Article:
New Reds HOF members

Sean Casey, Dan Driessen and John Reilly are now the newest members of the Cincinnati Reds Hall of Fame. All were first basemen.

Casey was selected by the fans through the modern player ballot, while Driessen and Reilly were elected by the Veterans Committee, which is comprised of Reds Hall of Famers, media members, historians and Hall of Fame executives.

Casey played for the Reds from 1998-2005. Driessen was a member of the Big Red Machine and spent 12 seasons in Cincinnati from 1973-1984. Reilly was a 19th century player from 1883-1891.

Formal induction into the Reds Hall of Fame for the trio will be June 22-24, which includes a weekend of activities including an on-field ceremony at Great American Ball Park and a Hall of Fame induction gala.


They are all great players.

Somebody sell me on Driessen. Please.

Driessen was a very good hitter, somewhat productive (but just as much as Casey ever proved to be), and more-than-adequate defensively. While he is sometimes indirectly blamed for the beginning of the break-up of the Big Red Machine (his offensive potential made Tony Perez appear expendable, at least in the eyes of the infamous General Manager of that time, Dick Wagner), the truth is a bit more complicated. With Driessen at first, the team won a division title in 1979, competed deep into the 1980 season, and had the best record in the game in 1981, though that went unrewarded due to the crazy split-season arrangement of that strike-marred year, as those old enough to remember will recall with great consternation.

I don’t deny that Driessen was good, but I don’t know about HOF-level. Looking at the stats, it just doesn’t scream “team legend” to me. In the years that you mentioned, he averaged 108 hits, 13 HR, 61 RBI, and had a .254 BA. Sure, ’81 was a short year, so take those numbers out to a 162-game average, you have 136 H, 17 HR, 77 RBI. Still not eye-popping numbers. Perhaps it was his ability to hit doubles (25 average in those 3 years; 32 over a 162-game season). Over his Cincinnati career, his 162-game average was 142 hits, 27 doubles, 15 HR, 75 RBI, .270. Am I being too stringent? Expecting too much?

I will say that I am not old enough to know what Driessen’s fame level was like during his Reds years. Did he achieve Sabo-like popularity or receive Casey-like love?

I think the problem here might be rectified by a quick glance at the Hall recipients of any team hall, Red or otherwise. Generally, the threshhold gets set much lower than that of Cooperstown.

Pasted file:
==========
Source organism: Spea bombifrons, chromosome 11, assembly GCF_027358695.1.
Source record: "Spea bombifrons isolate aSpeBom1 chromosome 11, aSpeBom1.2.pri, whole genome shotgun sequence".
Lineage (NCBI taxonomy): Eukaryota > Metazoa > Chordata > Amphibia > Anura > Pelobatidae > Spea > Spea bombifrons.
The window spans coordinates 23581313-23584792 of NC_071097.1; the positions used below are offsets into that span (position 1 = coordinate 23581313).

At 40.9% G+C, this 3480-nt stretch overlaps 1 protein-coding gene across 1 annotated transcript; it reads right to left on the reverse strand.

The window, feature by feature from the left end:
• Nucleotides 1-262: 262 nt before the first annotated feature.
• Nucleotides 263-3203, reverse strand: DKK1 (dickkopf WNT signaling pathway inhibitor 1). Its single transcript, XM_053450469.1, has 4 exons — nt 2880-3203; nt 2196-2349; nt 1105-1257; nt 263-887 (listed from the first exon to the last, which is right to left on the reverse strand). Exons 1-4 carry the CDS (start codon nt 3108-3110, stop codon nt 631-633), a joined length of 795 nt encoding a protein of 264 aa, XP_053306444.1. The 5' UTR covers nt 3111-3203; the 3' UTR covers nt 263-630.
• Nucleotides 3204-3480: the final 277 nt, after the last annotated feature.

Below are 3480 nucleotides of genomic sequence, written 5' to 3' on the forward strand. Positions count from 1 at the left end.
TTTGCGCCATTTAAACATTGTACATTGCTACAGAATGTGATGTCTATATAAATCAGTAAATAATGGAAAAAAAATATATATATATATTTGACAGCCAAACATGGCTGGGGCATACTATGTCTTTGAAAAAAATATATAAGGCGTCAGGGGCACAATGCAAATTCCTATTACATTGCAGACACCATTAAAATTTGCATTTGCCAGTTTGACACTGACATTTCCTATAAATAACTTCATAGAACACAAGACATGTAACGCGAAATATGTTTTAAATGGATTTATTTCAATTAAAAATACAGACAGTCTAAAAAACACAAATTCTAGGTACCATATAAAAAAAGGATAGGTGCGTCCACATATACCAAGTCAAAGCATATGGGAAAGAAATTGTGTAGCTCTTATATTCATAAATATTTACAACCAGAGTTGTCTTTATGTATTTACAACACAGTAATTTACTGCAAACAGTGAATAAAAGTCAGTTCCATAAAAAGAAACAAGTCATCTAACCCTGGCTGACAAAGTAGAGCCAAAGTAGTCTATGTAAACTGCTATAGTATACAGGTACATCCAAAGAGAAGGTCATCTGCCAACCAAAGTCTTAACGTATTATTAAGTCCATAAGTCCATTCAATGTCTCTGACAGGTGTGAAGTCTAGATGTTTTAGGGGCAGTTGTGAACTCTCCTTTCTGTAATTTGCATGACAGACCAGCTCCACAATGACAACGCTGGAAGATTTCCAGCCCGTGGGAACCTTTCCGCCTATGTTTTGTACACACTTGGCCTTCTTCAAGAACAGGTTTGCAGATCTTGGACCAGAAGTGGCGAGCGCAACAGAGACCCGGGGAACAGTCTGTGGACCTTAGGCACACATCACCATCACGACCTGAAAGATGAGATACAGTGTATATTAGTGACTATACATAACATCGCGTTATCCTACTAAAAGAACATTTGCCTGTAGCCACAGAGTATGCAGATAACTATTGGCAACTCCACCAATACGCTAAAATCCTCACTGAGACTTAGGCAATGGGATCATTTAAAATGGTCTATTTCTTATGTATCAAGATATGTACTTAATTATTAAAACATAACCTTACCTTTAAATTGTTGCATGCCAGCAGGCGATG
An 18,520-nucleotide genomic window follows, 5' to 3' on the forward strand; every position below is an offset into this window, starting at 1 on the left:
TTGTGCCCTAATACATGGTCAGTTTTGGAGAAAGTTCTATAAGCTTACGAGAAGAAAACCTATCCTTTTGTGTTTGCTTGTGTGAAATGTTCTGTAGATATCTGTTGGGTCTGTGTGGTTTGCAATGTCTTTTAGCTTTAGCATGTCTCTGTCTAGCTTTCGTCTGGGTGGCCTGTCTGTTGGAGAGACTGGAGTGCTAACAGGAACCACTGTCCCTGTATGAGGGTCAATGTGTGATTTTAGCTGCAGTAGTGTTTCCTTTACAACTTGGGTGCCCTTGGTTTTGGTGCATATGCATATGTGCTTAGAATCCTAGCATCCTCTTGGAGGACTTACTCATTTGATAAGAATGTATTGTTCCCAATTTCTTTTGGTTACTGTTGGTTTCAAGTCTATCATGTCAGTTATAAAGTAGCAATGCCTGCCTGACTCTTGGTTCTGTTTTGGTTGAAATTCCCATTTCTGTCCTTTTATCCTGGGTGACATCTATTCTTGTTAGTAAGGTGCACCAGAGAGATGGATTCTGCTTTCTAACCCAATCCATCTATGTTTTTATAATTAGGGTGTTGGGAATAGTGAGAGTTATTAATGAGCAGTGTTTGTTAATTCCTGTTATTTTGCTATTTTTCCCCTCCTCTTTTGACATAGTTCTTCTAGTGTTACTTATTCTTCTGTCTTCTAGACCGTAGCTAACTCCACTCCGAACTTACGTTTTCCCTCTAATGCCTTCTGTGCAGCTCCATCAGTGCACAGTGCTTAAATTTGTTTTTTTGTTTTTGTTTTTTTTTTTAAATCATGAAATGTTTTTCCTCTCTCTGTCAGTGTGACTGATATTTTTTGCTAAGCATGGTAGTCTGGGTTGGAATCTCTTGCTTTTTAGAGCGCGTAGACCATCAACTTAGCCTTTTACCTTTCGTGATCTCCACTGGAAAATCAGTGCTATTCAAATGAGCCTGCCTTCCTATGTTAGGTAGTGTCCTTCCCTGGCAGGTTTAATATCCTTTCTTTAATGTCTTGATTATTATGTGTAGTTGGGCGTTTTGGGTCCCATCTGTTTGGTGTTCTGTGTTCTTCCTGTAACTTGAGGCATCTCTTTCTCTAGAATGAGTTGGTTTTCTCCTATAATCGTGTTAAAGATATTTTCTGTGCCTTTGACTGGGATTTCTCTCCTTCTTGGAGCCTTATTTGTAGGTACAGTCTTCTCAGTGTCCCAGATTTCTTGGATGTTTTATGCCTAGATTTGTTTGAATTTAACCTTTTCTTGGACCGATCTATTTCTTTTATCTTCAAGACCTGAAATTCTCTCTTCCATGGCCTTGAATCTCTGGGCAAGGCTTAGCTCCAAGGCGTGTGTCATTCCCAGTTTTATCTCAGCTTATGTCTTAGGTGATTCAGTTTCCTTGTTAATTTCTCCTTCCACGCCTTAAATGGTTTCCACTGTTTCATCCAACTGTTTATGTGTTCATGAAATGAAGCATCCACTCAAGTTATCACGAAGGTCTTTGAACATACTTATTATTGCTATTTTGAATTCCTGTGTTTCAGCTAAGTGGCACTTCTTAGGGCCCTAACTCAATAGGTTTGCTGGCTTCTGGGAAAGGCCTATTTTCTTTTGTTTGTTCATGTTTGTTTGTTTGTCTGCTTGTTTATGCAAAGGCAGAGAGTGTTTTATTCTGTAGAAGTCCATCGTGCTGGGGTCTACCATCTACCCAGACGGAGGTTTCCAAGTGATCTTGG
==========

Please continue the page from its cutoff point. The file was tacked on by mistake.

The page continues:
To answer your second part: no, Driessen never received Casey-like love, in part because he was always playing in the shadow of the Perez trade to Montreal. But I happen to think that the love for Casey was largely unwarranted, so I’m not sure where that leaves us. Same for the silly adoration given Sabo, who was really less than good overall. Also, remember that by the time Driessen was firmly ensconsed at first, Rose, Morgan, and, of course, Perez were all gone and Bench was only a shell of himself offensively. So there wasn’t in place a great line-up to feed off of and pad stats.

I understand the team-level HOF is a lower standard. Cesar Geronimo, Senior Griffey, and the aforementioned Sabo would never garner much support for Cooperstown, but I believe they belong in Cincinnati’s Hall. I just don’t see Driessen in the same light.

I have nothing against Driessen. I do not believe his inclusion in the Reds HOF will detract from the awesomeness of the museum at all. I just believe there are others that are probably more worthy at this point.

I think we’ll have to agree to pretty much disagree on this. I can see what you’re saying, but I feel the Hall should include representatives from every era of team history. Who better to represent the years right after the run made by the Big Red Machine? Soto, perhaps, but I’m almost certain he is already inducted. And while Concepcion and Foster played in some or all of those same years, they will always be most closely identified with the years right before and, again, they are already inducted. So I think it’s Driessen almost by default.

Yes, Soto is already in. I’m not sure who could be the position rep from the era if not Driessen, but I’m not sold on the idea that every era *has* to be represented.

As I said, his inclusion will not diminish the greatness of the HOF. I look forward to learning more about him in the next year.

Driessen began the run of 1st basemen who hit for average but weren’t big boppers. The Reds haven’t had a Tony Perez-like first baseman since. That’s not a knock on Danny or any of his successors; it’s just that the infield corners are power positions and GABP rewards hitters with long-iron range. I kinda wish we had some 1B/3B-men who could take advantage, like 40+ HR a year. Or has the 1B trend been to the Driessen types and Fielder is just a throwback?

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